tau  2.30
About: TAU (Tuning and Analysis Utilities) is a portable profiling and tracing toolkit for performance analysis of parallel programs written in Fortran, C++, C, Java and Python.
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tau Documentation

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README
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**			TAU Performance System(R)                          **
**			http://tau.uoregon.edu                             **
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**    Copyright 1997-2021 				   	           **
**    Department of Computer and Information Science, University of Oregon **
**    Advanced Computing Laboratory, Los Alamos National Laboratory        **
**    Research Center Juelich, ZAM Germany			           **	
*****************************************************************************
/* NOTE: PLEASE REFER TO tools/src/contrib/LICENSE* files for open *
 * source licenses of other packages that TAU uses internally.     *
 *******************************************************************/

***************************************************************************
Instructions on installing TAU can be found in the INSTALL file.   
JAVA users should see README.JAVA
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Tuning and Analysis Utilities: TAU
**********************************

TAU is a program and performance analysis tool framework being developed for
the DOE, ECP, and ASC program at University of Oregon. TAU provides a suite of 
static and dynamic tools that provide graphical user
interaction and interoperation to form an integrated analysis environment for
parallel Fortran, Python, C, and C++ applications.  In particular, a robust 
performance profiling facility availble in TAU has been 
applied extensively in the ACTS toolkit.  Also, recent advancements in TAU's 
code analysis capabilities have allowed new static tools to be developed, 
such as an automatic instrumentation tool.  These two features of the TAU framework are described below.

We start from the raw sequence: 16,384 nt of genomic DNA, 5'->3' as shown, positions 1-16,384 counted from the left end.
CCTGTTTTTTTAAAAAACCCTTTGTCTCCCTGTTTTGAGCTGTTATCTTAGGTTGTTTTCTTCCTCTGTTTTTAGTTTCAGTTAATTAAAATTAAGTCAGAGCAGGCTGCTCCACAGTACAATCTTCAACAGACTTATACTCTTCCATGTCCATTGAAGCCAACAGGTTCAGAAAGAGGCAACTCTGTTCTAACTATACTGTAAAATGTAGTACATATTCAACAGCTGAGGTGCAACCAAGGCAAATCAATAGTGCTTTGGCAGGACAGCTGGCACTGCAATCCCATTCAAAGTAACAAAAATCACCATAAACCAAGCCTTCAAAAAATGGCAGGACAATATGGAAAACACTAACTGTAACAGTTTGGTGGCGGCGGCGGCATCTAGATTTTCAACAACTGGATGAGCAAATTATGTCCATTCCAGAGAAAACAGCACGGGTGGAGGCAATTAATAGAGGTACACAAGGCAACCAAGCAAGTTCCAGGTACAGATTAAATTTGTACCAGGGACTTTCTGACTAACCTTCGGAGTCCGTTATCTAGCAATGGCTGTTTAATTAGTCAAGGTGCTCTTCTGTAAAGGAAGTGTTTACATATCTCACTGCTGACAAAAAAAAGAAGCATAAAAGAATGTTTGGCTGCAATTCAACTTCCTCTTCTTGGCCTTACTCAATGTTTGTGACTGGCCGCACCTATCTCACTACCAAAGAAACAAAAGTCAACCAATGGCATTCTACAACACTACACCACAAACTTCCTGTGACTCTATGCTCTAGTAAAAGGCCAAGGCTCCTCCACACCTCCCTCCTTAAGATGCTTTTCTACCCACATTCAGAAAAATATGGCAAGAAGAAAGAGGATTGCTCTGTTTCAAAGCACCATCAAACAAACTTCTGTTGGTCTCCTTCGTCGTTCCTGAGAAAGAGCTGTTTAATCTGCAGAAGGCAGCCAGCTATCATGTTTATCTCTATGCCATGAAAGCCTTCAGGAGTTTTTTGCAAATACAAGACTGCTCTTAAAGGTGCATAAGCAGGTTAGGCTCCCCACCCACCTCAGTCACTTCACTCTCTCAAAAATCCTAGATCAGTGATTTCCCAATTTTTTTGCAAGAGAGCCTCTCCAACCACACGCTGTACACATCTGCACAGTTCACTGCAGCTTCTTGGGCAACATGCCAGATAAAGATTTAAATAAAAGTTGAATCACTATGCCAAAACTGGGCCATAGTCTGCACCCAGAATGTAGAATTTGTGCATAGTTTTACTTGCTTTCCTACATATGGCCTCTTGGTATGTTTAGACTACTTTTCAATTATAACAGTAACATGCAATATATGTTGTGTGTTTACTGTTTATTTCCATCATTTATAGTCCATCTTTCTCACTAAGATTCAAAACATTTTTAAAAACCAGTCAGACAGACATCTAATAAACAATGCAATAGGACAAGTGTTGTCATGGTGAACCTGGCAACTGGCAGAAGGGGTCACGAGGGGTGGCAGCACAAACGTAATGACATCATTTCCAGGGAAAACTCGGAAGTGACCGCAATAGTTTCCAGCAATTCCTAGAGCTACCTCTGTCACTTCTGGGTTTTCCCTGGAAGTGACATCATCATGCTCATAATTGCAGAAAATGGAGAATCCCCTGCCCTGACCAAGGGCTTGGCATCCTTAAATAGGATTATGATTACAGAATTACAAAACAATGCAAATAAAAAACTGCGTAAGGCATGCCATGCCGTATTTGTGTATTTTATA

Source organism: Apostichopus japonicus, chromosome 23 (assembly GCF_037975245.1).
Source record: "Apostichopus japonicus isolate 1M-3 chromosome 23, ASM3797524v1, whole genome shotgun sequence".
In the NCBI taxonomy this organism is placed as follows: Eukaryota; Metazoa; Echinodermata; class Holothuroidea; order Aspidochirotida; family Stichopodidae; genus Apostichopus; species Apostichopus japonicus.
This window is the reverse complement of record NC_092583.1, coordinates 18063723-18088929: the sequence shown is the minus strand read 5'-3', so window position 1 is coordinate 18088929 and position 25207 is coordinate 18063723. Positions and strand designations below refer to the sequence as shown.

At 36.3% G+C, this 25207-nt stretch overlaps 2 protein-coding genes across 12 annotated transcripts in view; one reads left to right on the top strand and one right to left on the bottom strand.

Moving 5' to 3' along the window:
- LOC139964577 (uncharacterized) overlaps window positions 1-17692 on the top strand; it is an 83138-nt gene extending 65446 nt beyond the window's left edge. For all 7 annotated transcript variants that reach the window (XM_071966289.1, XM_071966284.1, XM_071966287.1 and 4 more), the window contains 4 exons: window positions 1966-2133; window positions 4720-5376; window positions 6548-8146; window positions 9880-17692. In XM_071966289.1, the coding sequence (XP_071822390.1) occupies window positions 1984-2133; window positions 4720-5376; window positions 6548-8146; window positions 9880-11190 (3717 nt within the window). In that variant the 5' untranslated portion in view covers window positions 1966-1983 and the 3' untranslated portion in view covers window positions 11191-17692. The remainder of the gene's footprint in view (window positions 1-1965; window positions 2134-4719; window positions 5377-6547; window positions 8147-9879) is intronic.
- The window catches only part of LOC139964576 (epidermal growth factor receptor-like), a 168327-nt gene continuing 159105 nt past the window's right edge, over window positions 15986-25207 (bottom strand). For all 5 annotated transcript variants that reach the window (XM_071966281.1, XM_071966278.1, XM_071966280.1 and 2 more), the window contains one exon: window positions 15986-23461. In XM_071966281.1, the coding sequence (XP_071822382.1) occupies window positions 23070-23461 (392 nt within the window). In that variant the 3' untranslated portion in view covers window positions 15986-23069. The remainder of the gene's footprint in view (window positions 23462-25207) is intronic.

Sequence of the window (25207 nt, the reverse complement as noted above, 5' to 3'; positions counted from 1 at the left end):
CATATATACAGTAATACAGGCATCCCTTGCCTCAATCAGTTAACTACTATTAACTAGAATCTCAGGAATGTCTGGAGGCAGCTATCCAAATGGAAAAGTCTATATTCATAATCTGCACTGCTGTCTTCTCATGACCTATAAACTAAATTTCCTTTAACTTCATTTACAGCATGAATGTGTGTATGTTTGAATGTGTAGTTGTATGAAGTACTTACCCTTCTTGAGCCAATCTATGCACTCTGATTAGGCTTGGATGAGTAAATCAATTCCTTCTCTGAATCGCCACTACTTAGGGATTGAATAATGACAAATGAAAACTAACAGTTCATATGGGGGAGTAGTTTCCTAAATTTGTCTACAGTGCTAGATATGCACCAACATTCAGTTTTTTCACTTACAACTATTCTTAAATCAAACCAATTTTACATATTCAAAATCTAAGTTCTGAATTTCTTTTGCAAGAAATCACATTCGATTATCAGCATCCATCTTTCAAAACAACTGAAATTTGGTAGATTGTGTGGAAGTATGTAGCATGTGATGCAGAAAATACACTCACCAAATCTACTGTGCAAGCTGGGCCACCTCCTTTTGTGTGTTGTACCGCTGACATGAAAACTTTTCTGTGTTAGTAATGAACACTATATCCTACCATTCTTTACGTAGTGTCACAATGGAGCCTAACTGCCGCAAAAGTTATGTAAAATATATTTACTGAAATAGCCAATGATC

TAU Portable Profiling Package
****************************** 
The model that TAU uses to profile parallel, multi-threaded C++, C, Fortran,
UPC, Python, Chapel and Java programs maintains performance data for each thread, context,
and node in use by an application.  The profiling instrumentation needed to
implement the model captures data for functions, methods, basic blocks, and
statement execution at these levels.  The instrumentation is complicated,
however, by advanced features in the C++ language, such as templates and
namespaces. All C++ language features are supported in the TAU profiling
instrumentation, which is available through an API at the library or
application level.  The API also provides selection of profiling groups for
organizing and controlling instrumentation.  ACTS software layers have been
instrumented and support for thread profiling has been recently added.

From the profile data collected, TAU's profile analysis procedures can generate
a wealth of performance information for the user.  It can show the exclusive
and inclusive time spent in each function with nanosecond resolution.  For
templated entities, it shows the breakup of time spent for each instantiation.
Other data includes how many times each function was called, how many profiled
functions did each function invoke, and what the mean inclusive time per call
was.  Time information can also be displayed relative to nodes, contexts, and
threads.  Instead of time, hardware performance data can be shown.  Also,
user-level profiling is possible.

TAU supports GPUs from NVIDIA (CUDA/CUPTI), AMD (ROCm/Rocprofiler), and
Intel (OneAPI/Level Zero) where a binary may be launched with tau_exec with
no modification to the binary. It also supports OpenMP Tools Interface v5.0 
(OMPT), the Kokkos profiling interface, MPI Tools Interface (MPI_T) and pthread.

TAU's profile visualization tool, paraprof, provides graphical displays of all
the performance analysis results, in aggregate and per node/context/thread
form.  The user can quickly identify sources of performance bottlenecks in the
application using the graphical interface.  In addition, TAU can generate event
traces that can be displayed with the Vampir trace visualization tool.

TAU is being developed jointly by the University of Oregon, Los Alamos National
Laboratory, and Research Centre Jülich, ZAM, Germany.  It can be found at:

        http://tau.uoregon.edu


The work on extending TAU for OpenSHMEM and Kokkos regions was supported by the United States Department of Defense (DoD) and used resources of the Computational Research and Development Programs and the Oak Ridge Leadership Computing Facility (OLCF) at Oak Ridge National Laboratory.

Acknowledgments
===============
We would like to thank the following sponsors for their support:
U.S. Department of Energy and DOE national laboratories [www.doe.gov]. 
U.S. Department of Defense (HPCMP PETTT) [www.defense.gov]. 
National Science Foundation [www.nsf.gov].
French Alternative Energies and Atomic Energy Commission (CEA) [www.cea.fr]. 
NASA [www.nasa.gov].
ParaTools, Inc. [www.paratools.com]